These tips and tricks can reduce your impact on the environment while saving you cash.

After what seemed like an interminably long winter, spring is finally—finally—here. The birds are back in full force, the tulips are blooming, and the squirrels are climbing trees and dodging cars all around my neighborhood.

Perhaps it’s the lively reminder that nature, in all its vibrancy, surrounds us. Or the increasingly dire-sounding predictions about climate change. Or the heartstrings-tugging headlines about marine life discovered with bellies full of plastic. Or the stories about U.S. cities abandoning recycling after China banned its import. Or perhaps it’s our growing grocery and Amazon bill, now that our 14-month-old son is happily eating—or throwing to the ground—nearly any solid food he can get his hands on.

For those reasons and so many more, I recently decided to implement some changes to go green (and, hopefully, save some green).

Interested in doing the same? Here are some ideas to get you started. Check back in May for the second of this two-part series, focused on food: from buying or growing it to cooking, composting and finding more uses for food scraps.

It’s in the Bag

California has done it. So has New York, as have the cities of Chicago; Portland, Maine; and Boulder, Colorado. I’m talking plastic bag bans. Early research has found that such bans can significantly cut the amount of plastic litter in a community, according to Scientific American. Even Kroger has gotten into the game, announcing it would phase out single-use plastic grocery bags by 2025.

At our house, we’ve used plastic bags not just for groceries, but also as ad hoc lunch bags, trash can liners or waste bags for our dog. Torn bags are returned to the grocery store for recycling. And while reusing and recycling are good, I know reducing their use would be better. To that end, I’ve started stashing tote bags everywhere—in my car and my husband’s minivan, at work and by my back door—so they’re available for grocery runs. They save me money at stores such as Aldi that charge for bags, and they allow me to get a small discount (or make a charitable donation) at places like Lucky’s Market.

Tote bags are usually available in abundance at thrift stores, but if you’re feeling crafty, there are tons of DIY how-tos online, including no-sew, kid-friendly techniques. Martha Stewart would be proud. (Yes, she has a tutorial, too.)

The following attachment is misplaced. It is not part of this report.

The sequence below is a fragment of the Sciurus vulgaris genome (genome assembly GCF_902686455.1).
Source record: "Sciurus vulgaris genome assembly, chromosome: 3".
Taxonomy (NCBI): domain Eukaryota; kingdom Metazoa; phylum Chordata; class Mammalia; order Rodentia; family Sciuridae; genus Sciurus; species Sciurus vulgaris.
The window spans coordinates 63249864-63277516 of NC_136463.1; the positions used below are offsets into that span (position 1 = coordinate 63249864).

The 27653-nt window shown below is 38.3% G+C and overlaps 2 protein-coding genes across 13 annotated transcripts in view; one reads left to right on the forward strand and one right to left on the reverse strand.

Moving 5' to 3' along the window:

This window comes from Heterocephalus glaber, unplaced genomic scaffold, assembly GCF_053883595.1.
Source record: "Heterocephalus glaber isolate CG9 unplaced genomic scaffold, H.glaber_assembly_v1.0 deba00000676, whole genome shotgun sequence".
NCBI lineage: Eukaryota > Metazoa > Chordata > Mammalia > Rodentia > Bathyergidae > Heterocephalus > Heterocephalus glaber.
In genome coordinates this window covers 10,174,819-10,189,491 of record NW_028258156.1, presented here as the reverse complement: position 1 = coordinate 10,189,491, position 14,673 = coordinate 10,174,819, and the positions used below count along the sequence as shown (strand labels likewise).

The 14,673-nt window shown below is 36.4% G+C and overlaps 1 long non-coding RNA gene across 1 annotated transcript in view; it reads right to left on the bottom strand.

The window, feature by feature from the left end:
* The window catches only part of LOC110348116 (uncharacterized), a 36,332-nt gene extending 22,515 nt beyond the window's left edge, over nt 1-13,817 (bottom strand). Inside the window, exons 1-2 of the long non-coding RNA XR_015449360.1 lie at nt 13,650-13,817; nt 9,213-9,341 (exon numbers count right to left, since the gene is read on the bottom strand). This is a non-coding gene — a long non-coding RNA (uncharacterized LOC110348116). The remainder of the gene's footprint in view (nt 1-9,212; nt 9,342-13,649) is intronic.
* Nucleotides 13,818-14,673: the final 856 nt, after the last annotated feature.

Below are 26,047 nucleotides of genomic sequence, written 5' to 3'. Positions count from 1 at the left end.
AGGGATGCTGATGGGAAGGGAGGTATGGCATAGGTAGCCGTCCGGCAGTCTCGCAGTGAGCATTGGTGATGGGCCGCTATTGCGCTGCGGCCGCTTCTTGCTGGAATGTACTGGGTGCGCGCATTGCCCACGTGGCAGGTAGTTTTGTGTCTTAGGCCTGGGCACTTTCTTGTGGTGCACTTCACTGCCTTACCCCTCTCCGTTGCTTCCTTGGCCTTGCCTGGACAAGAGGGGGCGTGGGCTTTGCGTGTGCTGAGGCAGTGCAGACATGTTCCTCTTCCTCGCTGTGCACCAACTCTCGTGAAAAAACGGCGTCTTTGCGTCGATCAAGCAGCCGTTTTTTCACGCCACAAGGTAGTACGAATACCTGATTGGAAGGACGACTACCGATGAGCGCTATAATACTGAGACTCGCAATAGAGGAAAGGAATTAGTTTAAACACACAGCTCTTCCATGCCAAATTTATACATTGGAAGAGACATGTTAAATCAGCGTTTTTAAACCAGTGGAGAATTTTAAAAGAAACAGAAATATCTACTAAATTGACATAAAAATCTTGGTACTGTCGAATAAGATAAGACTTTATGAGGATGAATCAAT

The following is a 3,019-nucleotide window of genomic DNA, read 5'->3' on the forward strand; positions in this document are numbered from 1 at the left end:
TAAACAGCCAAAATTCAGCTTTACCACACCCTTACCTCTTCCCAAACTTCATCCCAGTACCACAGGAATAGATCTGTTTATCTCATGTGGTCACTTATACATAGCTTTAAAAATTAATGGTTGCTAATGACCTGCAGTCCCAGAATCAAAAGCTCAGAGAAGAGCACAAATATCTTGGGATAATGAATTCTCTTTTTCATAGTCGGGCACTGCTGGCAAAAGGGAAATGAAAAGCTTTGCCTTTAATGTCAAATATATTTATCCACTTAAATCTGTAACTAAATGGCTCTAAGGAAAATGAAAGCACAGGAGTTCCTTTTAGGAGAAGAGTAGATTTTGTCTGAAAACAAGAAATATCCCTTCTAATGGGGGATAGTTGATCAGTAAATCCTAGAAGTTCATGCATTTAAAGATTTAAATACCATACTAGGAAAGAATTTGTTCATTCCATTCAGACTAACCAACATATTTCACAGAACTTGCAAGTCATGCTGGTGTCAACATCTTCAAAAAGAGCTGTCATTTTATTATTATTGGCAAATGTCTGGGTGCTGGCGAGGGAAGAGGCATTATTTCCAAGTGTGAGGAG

Much like shopping bags, produce and bulk bags can be major sources of waste—especially when you consider the small window in which you actually need them. There are alternatives. Consider bringing your own jars for spices, grains and other bulk goods: Have a grocery clerk weigh them before filling, so you don’t incur the extra cost of the container when paying by weight later.

When it comes to produce, I tend to just toss the fruit or vegetable in my cart. But if you need something to contain produce, consider a lightweight, reusable bag. Purchase them online or at places like City Folks in Beechwold, or make your own using curtain sheers or similar materials.

Contain It

One of the ways I try to save time and money at home is by cooking enough to have leftovers. Of course, that requires containers for food storage, and too often that means using disposable items such as plastic bags and wrap, foil and the like. But there are alternatives. For instance, spaghetti sauce jars are great for storing soup, and plastic tubs are terrific for corralling cut-up fruit, cereal and other small foods that don’t require reheating, or as to-go containers for our dinner guests. Beeswax wrap can take the place of plastic wrap in many instances (and can last up to a year)—and yep, you can DIY this one, too.

When it comes to packing lunch, I put meals in reusable glass containers as much as possible. I also skip disposable plastic cutlery in favor of reusable alternatives, such as camping sporks or silverware purchased on the cheap from the thrift store. Bed, Bath & Beyond sells silverware singles, so you can get a matching fork, spoon and knife for just a few bucks.

A Fine Mess

While my household won’t likely ever ditch paper towels completely—there are just some messes that need to go straight into the trash—old cloth diapers and T-shirt scraps make great dust cloths and towels.

“Unpaper towels” are another alternative. I bought my mom a colorful set nearly a decade ago, and they’re still going strong—and are fun and colorful, too. And, of course, cotton flour sack towels are classics for a reason.

Hate doing dishes? Here’s a bit of good news: To save water, use a dishwasher. Energy Star-certified machines save nearly 5,000 gallons a year over handwashing, reports CNET.

Jennifer Wray is a freelance writer, mother and fan of all things pop culture.